|The Quadriceps Muscles|
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- Suddenly putting stress on the quadriceps when the muscle is not ready for the stress
- Using the quadriceps too much on a certain day
- Experiencing a blow to the quadriceps
- Doing a strenuous quadriceps activity
- Sports that require bursts of speed or sudden twists and turns, such as running, jumping, basketball, or football
- Tight quadriceps
- Cold weather
- Previous quadriceps injury
- Pain and tenderness in the front of the thigh
- Stiffness and swelling in the quadriceps
- Weakness of the quadriceps
- Bruising on the front of the thigh—if blood vessels are broken
- Popping or snapping sensation as the muscle tears—rare
- Tenderness and/or bruising directly over the quadriceps
- Pain or weakness when contracting the quadriceps, particularly against resistance
- Grade 1—Some stretching with micro-tearing of muscle fibers.
- Grade 2—Partial tearing of muscle fibers.
- Grade 3—Complete tearing of muscle fibers. This may also be called a rupture or avulsion.
- Do not do activities that cause pain. This includes running, jumping, and weight lifting using the leg muscles.
- If normal walking hurts, shorten your stride.
- Do not play sports until your doctor has said it is safe to do so.
- Over-the-counter medication, such as aspirin, ibuprofen, or acetaminophen
- Topical pain medication—creams or patches that are applied to the skin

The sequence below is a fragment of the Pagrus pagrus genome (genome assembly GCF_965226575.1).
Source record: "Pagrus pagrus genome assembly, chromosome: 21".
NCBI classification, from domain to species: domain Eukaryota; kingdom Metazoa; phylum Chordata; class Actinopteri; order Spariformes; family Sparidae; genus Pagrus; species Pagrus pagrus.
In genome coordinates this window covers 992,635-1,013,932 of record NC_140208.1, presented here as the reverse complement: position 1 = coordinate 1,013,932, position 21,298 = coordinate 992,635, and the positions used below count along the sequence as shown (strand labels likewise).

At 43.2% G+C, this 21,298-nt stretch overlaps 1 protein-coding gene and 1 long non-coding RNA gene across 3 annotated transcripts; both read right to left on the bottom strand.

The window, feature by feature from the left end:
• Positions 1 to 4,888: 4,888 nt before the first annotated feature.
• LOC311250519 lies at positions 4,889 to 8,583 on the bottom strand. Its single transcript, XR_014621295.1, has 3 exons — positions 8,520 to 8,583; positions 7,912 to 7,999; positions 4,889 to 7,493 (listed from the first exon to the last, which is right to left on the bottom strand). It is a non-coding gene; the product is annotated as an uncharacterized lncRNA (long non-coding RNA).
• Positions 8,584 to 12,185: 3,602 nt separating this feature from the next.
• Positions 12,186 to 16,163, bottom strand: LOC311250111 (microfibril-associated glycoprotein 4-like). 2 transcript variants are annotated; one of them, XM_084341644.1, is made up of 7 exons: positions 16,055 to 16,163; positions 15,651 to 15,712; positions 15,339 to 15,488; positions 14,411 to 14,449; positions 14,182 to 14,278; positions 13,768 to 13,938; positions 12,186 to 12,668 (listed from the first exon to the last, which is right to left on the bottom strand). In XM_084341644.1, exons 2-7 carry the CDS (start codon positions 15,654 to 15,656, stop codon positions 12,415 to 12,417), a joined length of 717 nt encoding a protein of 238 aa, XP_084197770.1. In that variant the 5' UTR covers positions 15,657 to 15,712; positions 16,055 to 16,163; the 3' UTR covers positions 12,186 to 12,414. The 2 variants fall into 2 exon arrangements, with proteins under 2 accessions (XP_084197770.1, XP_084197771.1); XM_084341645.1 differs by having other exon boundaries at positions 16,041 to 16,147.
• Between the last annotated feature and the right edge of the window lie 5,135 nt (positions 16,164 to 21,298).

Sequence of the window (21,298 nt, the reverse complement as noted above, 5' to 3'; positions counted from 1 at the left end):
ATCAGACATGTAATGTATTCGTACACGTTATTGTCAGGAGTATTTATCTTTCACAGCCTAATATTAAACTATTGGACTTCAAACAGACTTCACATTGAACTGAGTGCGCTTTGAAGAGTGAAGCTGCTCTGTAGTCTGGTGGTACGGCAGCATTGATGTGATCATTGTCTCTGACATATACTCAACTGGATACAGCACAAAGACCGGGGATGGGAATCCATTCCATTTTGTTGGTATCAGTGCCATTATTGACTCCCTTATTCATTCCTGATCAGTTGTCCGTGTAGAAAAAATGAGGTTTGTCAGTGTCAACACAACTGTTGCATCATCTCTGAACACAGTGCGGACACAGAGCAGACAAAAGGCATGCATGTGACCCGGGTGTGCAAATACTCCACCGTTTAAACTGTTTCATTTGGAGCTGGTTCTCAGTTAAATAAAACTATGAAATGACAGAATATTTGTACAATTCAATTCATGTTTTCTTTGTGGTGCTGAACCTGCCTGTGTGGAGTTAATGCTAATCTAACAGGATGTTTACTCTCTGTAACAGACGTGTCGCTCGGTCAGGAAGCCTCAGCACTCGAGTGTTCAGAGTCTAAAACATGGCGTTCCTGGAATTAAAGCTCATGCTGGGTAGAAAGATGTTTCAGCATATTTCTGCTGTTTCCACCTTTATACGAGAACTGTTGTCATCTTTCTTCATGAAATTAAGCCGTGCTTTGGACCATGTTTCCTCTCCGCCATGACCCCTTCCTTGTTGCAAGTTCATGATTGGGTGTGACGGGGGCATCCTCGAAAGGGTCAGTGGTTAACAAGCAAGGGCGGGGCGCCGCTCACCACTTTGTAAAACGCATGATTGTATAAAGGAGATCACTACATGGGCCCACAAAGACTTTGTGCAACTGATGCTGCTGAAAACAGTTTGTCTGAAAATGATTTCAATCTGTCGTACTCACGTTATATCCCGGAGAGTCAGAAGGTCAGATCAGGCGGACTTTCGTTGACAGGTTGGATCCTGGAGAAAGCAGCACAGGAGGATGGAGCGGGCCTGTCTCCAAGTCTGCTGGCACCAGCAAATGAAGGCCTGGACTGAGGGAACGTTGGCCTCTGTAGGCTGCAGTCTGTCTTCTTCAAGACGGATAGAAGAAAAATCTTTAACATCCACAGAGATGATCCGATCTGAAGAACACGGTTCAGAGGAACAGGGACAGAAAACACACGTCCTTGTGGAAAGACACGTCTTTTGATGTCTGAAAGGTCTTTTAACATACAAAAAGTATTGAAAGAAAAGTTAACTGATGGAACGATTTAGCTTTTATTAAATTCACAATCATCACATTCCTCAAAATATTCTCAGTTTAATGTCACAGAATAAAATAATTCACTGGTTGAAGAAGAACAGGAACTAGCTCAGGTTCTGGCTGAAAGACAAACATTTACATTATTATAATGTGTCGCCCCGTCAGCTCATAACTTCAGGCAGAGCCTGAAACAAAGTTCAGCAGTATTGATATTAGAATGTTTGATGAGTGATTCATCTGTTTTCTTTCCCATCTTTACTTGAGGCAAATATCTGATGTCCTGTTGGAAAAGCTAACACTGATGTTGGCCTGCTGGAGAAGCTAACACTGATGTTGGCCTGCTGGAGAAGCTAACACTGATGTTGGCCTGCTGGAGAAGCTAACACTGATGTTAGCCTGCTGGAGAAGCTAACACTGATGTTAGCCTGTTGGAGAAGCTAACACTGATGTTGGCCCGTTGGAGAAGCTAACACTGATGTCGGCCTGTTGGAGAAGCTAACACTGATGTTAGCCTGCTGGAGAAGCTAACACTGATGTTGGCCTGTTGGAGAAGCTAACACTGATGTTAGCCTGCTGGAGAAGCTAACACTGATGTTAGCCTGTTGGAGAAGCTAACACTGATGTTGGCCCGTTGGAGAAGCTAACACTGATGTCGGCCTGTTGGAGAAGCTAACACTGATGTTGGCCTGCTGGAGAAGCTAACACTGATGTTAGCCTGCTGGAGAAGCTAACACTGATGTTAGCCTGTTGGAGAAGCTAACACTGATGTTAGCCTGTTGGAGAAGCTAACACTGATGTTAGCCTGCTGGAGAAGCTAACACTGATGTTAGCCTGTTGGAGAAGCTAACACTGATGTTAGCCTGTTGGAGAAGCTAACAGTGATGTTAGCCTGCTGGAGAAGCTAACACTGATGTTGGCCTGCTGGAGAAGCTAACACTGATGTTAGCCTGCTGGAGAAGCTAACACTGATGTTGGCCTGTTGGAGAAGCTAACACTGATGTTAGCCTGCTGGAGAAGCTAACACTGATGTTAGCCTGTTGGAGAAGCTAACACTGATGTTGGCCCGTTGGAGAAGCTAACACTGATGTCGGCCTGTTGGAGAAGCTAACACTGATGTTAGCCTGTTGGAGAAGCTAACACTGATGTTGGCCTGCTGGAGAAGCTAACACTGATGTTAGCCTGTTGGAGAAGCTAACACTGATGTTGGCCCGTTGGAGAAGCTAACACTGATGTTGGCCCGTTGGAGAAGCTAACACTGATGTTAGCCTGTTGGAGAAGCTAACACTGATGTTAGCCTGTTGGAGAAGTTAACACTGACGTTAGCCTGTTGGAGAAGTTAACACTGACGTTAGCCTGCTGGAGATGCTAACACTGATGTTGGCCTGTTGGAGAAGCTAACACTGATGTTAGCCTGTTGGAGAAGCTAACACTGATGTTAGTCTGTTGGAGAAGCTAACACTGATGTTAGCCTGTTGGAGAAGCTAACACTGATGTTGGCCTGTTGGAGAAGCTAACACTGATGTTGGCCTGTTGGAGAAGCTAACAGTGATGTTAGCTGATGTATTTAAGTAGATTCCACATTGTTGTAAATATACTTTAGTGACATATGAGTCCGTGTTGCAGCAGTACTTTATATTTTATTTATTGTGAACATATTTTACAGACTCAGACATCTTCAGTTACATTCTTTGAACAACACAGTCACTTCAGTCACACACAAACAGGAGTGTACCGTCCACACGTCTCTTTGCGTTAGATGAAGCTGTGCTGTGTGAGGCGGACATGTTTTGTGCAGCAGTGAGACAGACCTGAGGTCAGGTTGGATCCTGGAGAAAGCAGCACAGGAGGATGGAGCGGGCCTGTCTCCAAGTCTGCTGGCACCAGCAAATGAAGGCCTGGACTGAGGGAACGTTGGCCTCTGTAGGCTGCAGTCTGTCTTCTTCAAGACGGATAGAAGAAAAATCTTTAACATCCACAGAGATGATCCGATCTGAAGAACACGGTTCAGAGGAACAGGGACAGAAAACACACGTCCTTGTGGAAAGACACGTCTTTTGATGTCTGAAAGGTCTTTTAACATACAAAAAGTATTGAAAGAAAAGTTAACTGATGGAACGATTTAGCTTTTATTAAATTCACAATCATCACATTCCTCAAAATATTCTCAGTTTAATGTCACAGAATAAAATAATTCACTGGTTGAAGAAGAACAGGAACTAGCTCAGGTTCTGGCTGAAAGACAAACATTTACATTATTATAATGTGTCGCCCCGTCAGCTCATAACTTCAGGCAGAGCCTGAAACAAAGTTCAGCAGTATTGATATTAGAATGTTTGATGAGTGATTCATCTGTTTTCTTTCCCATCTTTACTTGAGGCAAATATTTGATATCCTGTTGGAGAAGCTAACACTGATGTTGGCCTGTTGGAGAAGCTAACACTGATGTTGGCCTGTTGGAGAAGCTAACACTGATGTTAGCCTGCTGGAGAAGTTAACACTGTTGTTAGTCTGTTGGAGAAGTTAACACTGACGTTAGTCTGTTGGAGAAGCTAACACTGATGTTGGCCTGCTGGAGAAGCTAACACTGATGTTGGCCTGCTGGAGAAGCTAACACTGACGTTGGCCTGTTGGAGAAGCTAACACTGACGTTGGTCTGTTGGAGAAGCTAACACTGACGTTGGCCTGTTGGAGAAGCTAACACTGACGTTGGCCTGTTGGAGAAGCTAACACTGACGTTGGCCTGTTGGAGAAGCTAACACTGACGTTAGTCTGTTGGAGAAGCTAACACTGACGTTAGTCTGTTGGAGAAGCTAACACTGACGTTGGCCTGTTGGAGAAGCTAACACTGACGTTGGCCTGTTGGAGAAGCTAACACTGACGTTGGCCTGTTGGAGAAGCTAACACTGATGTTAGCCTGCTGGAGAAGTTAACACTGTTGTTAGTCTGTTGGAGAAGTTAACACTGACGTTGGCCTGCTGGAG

- Prescription pain relievers
- Keep your quadriceps muscles strong so they can absorb the energy of sudden physical stress.
- Learn the proper technique for exercise and sporting activities. This will decrease stress on all your muscles, including your quadriceps.
- Warm up and stretch before vigorous activity.
American Council on Exercise http://www.acefitness.org
Family Doctor—American Academy of Family Physicians http://familydoctor.org
The College of Family Physicians of Canada http://www.cfpc.ca
Canadian Physiotherapy Association http://www.physiotherapy.ca
Deleget A. Overview of thigh injuries in dance. J Dance Med Sci. 2010;14(3):97-102.
Douis H, Gillett M, et al. Imaging in the diagnosis, prognostication, and management of lower limb muscle injury. Semin Musculoskelet Radiol. 2011;15(1):27-41.
Garrett WE, Kirkendall DT. Exercise and Sports Sciences. Philadelphia, PA: Lippincott Williams and Wilkins; 2000.
Muscle strains in the thigh. American Academy of Orthopaedic Surgeons. Available at: http://orthoinfo.aaos.org/topic.cfm?topic=a00366. Updated March 2014. Accessed September 26, 2014.
10/26/2010 DynaMed's Systematic Literature Surveillance http://www.ebscohost.com/dynamed: Massey T, Derry S, Moore R, McQuay H. Topical NSAIDs for acute pain in adults. Cochrane Database Syst Rev. 2010;(6):CD007402.
- Reviewer: Michael Woods, MD
- Review Date: 08/2014 -
- Update Date: 09/30/2013 -
This content is reviewed regularly and is updated when new and relevant evidence is made available. This information is neither intended nor implied to be a substitute for professional medical advice. Always seek the advice of your physician or other qualified health provider prior to starting any new treatment or with questions regarding a medical condition.
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